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13.02.06 ATLS

Primary survery
  • Vitals
  • ABG
  • Pulse Ox
  • ETCO2
  • Catheters
    • Urine
    • Gastric
  • Urine o/p
  • ECG


AMPLE

  • Allergies
  • Medications
  • PMH
  • Last meal
  • Event / Environment


Guedel airway

  • Hard-to-hard
    • Incisors to angle of jaw
  • Soft-to-soft
    • Side of mouth to tragus
  • Put it in upside down + turn


Nasopharyngel airway

  • Size of their little finger
  • Length = Tip of nose to tragus
  • Put in the right side


Shock

  • Blood loss is like tennis:
    • 15%
      • 750 ml
      • Unlikely even to notice
    • 30%
      • 1.5 litres
      • Tachy but normotensive
        • This is the dangerous one!
    • 40%
      • 2 litres (e.g. femur/pelvis fracture)
      • Start to become hypotensive
    • Game (>40%)
      • Bradycardia
      • Catastrophic hypotension


Danger areas in assessing shock

  • The 30%-ers
    • Still normotensive
  • Athletes
    • 80 bpm may be very tachy.
  • Beta blockers


Rib fractures

  • 1-3
    • Need SEVERE force
    • Check for associated injuries
      • Brachial plexus
      • C. spine
      • Vessels
  • 4-9
    • Risk of pulmonary contusion + pneumothorax
  • 10-12
    • Look for abdo injury (spleen etc)


6 killers in thoracic trauma

  • Laryngeotracheal injury
    • Rare
    • Horseness
    • Subcut emphysaema
      • Walking on snow
  • Tension pneumothorax
    • Resp. distress
    • Shock (from VENOUS compression)
    • Distended neck veins (may be hidden by c. spine collar)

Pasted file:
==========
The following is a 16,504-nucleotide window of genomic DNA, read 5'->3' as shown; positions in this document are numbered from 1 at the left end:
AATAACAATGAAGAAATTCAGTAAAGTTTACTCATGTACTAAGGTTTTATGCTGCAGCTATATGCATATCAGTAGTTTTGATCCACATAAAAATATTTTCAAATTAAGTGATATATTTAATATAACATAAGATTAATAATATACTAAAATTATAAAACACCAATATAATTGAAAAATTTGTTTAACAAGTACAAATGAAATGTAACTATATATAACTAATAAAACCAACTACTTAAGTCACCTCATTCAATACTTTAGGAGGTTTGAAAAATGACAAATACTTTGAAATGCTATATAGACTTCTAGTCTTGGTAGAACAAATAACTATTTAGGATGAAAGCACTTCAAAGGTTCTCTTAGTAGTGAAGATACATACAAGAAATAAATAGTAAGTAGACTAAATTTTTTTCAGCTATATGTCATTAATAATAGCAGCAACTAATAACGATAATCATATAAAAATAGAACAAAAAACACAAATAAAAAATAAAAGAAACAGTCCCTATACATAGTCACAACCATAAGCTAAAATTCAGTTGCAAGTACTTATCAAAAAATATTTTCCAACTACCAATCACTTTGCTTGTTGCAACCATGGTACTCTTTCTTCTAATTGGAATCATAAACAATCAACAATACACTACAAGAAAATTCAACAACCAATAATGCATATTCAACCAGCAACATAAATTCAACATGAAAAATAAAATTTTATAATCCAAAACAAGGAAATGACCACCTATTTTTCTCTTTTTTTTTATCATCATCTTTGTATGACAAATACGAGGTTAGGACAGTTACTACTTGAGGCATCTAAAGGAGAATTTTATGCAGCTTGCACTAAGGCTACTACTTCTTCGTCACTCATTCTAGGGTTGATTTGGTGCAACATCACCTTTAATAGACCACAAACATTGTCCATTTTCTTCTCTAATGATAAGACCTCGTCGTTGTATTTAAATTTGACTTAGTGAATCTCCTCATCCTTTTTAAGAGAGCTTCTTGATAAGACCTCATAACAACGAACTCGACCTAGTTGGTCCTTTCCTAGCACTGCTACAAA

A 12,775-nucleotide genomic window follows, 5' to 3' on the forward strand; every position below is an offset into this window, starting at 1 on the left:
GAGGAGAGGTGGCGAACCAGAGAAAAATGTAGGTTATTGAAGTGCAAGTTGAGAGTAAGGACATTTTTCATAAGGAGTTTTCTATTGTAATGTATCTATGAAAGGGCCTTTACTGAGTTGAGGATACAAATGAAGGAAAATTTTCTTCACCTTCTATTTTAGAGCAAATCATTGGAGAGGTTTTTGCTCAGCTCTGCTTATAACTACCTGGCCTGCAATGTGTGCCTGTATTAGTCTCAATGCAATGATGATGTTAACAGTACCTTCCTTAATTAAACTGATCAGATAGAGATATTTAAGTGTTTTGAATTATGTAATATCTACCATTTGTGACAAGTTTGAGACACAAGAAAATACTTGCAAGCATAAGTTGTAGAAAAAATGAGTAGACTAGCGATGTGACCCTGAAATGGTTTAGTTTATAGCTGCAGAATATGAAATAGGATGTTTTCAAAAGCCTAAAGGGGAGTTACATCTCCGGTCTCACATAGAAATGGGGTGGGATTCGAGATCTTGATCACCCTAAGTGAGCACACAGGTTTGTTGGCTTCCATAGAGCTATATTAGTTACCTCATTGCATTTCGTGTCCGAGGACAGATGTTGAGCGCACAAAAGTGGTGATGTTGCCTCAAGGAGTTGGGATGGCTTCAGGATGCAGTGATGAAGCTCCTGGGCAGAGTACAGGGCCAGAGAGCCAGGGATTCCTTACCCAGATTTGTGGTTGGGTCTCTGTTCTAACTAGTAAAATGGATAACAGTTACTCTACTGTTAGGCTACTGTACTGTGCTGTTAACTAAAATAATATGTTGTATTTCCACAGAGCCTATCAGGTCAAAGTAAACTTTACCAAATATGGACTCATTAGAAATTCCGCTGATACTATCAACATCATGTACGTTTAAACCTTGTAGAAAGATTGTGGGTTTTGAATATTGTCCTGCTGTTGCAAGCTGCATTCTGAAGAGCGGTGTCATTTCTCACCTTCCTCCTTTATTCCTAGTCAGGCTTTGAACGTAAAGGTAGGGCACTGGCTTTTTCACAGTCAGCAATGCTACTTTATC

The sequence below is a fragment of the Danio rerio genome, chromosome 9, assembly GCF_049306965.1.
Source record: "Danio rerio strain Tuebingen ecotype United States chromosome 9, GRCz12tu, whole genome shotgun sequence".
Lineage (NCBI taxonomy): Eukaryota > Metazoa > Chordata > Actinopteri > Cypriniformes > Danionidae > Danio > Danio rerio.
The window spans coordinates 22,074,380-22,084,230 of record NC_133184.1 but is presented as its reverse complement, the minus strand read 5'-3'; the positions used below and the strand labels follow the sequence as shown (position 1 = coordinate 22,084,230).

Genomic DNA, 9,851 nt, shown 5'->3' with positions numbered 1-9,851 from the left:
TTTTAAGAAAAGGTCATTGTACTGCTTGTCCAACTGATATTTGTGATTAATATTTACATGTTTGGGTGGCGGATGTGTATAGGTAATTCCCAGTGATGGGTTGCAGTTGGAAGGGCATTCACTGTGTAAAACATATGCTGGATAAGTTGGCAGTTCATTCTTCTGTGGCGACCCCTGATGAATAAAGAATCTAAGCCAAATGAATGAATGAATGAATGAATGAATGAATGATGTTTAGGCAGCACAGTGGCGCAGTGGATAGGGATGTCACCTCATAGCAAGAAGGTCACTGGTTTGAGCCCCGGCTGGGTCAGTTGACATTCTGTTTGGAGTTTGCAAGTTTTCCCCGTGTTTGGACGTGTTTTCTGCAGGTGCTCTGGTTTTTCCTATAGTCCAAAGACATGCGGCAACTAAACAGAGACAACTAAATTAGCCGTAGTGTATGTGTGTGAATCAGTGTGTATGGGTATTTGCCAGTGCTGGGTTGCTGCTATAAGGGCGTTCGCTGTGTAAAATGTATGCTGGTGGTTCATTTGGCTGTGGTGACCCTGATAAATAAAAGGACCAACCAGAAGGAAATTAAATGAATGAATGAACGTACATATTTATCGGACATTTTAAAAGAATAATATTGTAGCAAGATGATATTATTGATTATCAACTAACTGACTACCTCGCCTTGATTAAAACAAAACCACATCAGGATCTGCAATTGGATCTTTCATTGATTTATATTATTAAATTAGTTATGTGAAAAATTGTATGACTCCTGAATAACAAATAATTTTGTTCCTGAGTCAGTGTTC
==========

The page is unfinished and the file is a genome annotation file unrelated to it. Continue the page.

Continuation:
• Cyanosis is a LATE sign
  • Open pneumothorax
    • Seal 3 sides => Valve to let air out
  • Flail chest / Pulmonary contusion
    • Multiple ribs broken in multiple places
    • => Sections sucked in on inspiration
    • => Contusion underneath => Blood in lung
    • Big ventilation problems appear in a few hours
  • Massive haemothorax
    • Requires a BIG vessel
    • Stage 3 shock
    • No breath sounds
    • Dull percussion
    • Fluid level on CXR but only if upright
  • Cardiac tamponade
    • PEA
    • Muffled heart sounds
    • Hypotension
    • Distended neck veins


Other serious thoracic traumas

  • Tracheobronchial tree injury
    • Causes a persistent pneumothorax (still bubbling after an hour)
  • Blunt cardiac injury
    • Bruising => Dysrhythmia
  • Oesophageal rupture
    • Pain + shock out of proportion to injury
    • Patriculate matter comes out of chest tube
    • Check with contrast swallow
  • Simple pneumothorax
    • Beware pressure changes (ventilation, air transfer)
  • Pulmonary contusion
    • May look like a haemothorax on CXR
  • Traumatic aortic disruption


Notes

  • SBP >80 to feel peripheral pulse
  • Careful with fluid resuscitation - Can dislodge clot
  • FAST scan for free fluid
    • Focused Assessment with Sonography for Trauma
  • Diagnostic peritoneal lavage - Only in resource-poor settings these days
  • Seesaw respiration => Obstructed airway
  • Women tend to be chest-breathers (to prepare for pregnancy?)
  • Pelvis = Polo mint => Look for secondary break
  • Abdo injury = Nipples to groin (trauma can be very high up!)
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